US Army to Cut Hundreds of Anchorage Soldiers
Updated On: Jan 08 2014 11:03:08 PM AKST
Fort Wainwright will gain a few hundred soldiers by fall of 2015, but the U.S. Army will have a shrinking presence in Alaska over the next couple years.
After announcing planned cuts last June, Army officials said Wednesday that roughly 367 soldiers will be added to Fort Wainwright in Fairbanks by the end of the 2015 fiscal year.
Anchorage’s Joint Base Elmendorf-Richardson, however, will shed an estimated 780 soldiers.
Including other changes at U.S. Army Alaska facilities, there will be approximately 370 fewer soldiers in the state by September 2015 when the federal fiscal year ends.
The Army-directed effort to reduce and reorganize its active force to 490,000 soldiers stems from a congressional mandate under the Budget Control Act of 2011.
The overall reduction amounts to a loss of 80,000 Army soldiers across the country.
Lt. Col. Alan Brown, U.S. Army Alaska spokesperson, said the relative loss to Alaska’s force means the state is faring relatively well compared to others.
“I think it really underscores the strategic significance of Alaska, and it also highlights the amount of public support we get,” Brown said.
But cuts to the military could have a negative impact on Anchorage's economy.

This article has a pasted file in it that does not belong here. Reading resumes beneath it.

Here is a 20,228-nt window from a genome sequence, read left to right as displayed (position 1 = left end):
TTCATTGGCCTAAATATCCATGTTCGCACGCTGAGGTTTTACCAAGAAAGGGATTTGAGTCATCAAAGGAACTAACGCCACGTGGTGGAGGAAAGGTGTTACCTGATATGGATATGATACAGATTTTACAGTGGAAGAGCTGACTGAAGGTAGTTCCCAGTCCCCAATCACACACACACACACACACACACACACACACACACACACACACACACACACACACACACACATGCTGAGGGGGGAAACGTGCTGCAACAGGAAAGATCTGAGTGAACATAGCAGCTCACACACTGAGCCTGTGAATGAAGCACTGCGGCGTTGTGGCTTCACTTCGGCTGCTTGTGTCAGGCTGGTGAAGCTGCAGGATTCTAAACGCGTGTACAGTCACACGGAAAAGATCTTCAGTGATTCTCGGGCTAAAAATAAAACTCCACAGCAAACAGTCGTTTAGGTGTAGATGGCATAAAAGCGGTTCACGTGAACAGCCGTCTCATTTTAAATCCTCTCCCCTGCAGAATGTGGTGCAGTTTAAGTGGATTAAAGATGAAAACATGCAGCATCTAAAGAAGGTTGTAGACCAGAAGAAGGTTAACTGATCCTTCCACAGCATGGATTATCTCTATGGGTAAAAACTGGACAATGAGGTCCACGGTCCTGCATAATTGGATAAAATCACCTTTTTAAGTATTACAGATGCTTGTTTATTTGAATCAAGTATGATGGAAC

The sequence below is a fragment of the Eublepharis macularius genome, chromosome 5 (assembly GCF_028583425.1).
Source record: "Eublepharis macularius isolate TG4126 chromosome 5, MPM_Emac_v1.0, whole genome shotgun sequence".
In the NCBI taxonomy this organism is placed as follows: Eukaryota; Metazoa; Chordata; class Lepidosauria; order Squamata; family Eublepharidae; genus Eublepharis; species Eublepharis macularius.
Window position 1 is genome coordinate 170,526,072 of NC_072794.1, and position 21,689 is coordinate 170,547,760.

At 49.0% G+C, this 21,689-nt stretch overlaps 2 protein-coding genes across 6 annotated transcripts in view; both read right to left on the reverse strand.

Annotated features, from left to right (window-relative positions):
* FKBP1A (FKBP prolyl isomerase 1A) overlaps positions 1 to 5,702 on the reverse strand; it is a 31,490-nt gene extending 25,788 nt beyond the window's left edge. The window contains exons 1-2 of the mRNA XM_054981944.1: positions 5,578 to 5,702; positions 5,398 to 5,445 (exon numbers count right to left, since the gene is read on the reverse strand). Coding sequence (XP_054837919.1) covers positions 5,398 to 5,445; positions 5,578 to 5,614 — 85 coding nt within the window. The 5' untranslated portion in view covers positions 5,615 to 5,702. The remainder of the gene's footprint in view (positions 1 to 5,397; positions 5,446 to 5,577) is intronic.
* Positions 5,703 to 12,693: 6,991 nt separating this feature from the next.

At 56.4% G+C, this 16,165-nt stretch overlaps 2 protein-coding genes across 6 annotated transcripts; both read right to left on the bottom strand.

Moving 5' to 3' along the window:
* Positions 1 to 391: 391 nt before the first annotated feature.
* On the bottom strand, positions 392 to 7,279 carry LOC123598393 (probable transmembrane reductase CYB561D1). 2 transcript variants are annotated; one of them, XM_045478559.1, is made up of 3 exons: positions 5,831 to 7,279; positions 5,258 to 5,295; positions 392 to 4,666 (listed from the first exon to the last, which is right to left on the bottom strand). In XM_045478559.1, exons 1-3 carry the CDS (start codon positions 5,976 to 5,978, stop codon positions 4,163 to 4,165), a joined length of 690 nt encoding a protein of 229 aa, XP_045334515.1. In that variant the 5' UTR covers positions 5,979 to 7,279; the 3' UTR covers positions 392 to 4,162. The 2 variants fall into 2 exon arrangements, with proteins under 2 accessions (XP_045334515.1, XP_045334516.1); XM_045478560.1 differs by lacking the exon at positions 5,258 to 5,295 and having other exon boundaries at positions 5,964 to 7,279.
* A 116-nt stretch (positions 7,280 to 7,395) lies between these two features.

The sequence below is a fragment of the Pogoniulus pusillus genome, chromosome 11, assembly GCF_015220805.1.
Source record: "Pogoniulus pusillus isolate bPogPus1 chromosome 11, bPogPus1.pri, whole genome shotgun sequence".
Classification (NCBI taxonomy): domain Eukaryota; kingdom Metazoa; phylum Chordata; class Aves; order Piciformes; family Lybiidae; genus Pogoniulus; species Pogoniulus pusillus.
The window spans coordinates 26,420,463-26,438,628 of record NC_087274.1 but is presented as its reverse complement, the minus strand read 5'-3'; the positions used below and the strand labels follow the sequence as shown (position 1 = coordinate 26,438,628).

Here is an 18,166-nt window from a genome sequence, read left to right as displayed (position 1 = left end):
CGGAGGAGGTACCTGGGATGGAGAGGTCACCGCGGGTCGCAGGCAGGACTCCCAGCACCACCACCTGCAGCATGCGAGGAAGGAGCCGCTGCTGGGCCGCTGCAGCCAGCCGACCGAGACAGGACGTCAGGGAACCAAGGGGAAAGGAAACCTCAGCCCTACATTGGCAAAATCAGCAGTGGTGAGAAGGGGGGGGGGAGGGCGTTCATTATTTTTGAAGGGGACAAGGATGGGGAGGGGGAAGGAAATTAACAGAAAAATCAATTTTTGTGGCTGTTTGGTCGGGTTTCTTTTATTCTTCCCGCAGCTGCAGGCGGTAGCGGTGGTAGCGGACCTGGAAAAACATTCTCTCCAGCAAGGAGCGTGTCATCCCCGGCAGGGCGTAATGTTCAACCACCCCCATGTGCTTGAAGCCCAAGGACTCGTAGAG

When the Air Force was considering the relocation of the F-16 Aggressor Squadron from Eielson Air Force Base to JBER, the move was expected to take a toll on Interior Alaska economies.
If the change occurred, 542 active duty positions, 308 students and 350 other family members would have been cut.
The Fairbanks community rallied along with Alaska politicians pushed back against the move, which eventually fell short.
Bill Popp, president of the Anchorage Economic Development Corporation, called the cuts will likely have a "modest economic impact" compared to what the loss of the Aggressor Squadron would have done to the Fairbanks economy.
Popp said the reductions amount to a 1.5 percent reduction of the overall military presence in Alaska: not ideal, but not devastating with the bulk of the losses in the state's largest city, he said.
"While we really don't want to see loss of active-duty," said Popp, "compared to other cities across the United States, it could have been much, much worse."
Sen. Mark Begich, D-Alaska, agreed that cuts are not ideal but the situation could have been much worse.
"Some states got as many as 3,000 reductions," Begich told KTUU. "The amount of money that we have for construction of military bases just went from $18 million to $200 million, which is a good signal.
"There's a long-term commitment to our military in Alaska."
Channel 2's Corey Allen-Young contributed to this story.
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